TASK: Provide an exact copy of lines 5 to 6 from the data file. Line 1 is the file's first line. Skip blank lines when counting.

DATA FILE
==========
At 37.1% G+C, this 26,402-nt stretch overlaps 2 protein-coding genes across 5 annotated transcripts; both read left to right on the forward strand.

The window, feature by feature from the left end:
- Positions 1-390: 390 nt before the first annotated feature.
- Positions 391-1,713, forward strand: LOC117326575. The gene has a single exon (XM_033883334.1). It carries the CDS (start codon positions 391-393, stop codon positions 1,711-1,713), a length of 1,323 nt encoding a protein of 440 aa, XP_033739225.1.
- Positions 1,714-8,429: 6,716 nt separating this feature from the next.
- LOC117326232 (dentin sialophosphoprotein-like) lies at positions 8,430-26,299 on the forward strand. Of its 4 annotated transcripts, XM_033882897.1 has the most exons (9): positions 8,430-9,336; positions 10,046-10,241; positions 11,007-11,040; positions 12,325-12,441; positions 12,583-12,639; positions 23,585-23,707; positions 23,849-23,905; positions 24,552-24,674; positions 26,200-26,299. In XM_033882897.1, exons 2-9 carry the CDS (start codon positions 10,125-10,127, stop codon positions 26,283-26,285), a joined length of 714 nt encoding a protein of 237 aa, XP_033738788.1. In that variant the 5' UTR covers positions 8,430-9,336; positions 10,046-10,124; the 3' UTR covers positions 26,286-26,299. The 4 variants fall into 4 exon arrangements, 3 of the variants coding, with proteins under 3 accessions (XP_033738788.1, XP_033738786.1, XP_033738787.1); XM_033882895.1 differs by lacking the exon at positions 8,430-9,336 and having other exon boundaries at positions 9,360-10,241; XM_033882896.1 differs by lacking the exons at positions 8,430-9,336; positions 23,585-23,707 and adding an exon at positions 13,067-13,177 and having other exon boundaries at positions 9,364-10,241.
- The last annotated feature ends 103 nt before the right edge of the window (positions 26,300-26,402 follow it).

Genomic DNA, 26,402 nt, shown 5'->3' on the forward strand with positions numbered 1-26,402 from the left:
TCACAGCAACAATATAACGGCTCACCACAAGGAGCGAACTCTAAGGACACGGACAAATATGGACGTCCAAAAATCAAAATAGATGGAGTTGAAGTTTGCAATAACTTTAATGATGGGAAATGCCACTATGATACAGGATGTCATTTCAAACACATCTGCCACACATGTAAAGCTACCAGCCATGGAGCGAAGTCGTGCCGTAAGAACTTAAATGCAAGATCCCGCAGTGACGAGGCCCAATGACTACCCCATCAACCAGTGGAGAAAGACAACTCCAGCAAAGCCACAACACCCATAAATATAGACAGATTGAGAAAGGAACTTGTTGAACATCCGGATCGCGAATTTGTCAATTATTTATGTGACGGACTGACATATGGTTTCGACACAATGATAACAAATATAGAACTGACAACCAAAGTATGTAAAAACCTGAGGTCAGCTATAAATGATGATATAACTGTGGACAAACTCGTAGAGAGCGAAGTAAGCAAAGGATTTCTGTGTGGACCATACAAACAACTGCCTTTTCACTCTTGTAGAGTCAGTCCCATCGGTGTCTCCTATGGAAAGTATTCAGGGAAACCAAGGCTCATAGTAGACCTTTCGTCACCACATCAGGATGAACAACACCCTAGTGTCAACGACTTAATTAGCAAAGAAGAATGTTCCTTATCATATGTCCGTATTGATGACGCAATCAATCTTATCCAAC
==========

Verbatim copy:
- Positions 1,714-8,429: 6,716 nt separating this feature from the next.
- LOC117326232 (dentin sialophosphoprotein-like) lies at positions 8,430-26,299 on the forward strand. Of its 4 annotated transcripts, XM_033882897.1 has the most exons (9): positions 8,430-9,336; positions 10,046-10,241; positions 11,007-11,040; positions 12,325-12,441; positions 12,583-12,639; positions 23,585-23,707; positions 23,849-23,905; positions 24,552-24,674; positions 26,200-26,299. In XM_033882897.1, exons 2-9 carry the CDS (start codon positions 10,125-10,127, stop codon positions 26,283-26,285), a joined length of 714 nt encoding a protein of 237 aa, XP_033738788.1. In that variant the 5' UTR covers positions 8,430-9,336; positions 10,046-10,124; the 3' UTR covers positions 26,286-26,299. The 4 variants fall into 4 exon arrangements, 3 of the variants coding, with proteins under 3 accessions (XP_033738788.1, XP_033738786.1, XP_033738787.1); XM_033882895.1 differs by lacking the exon at positions 8,430-9,336 and having other exon boundaries at positions 9,360-10,241; XM_033882896.1 differs by lacking the exons at positions 8,430-9,336; positions 23,585-23,707 and adding an exon at positions 13,067-13,177 and having other exon boundaries at positions 9,364-10,241.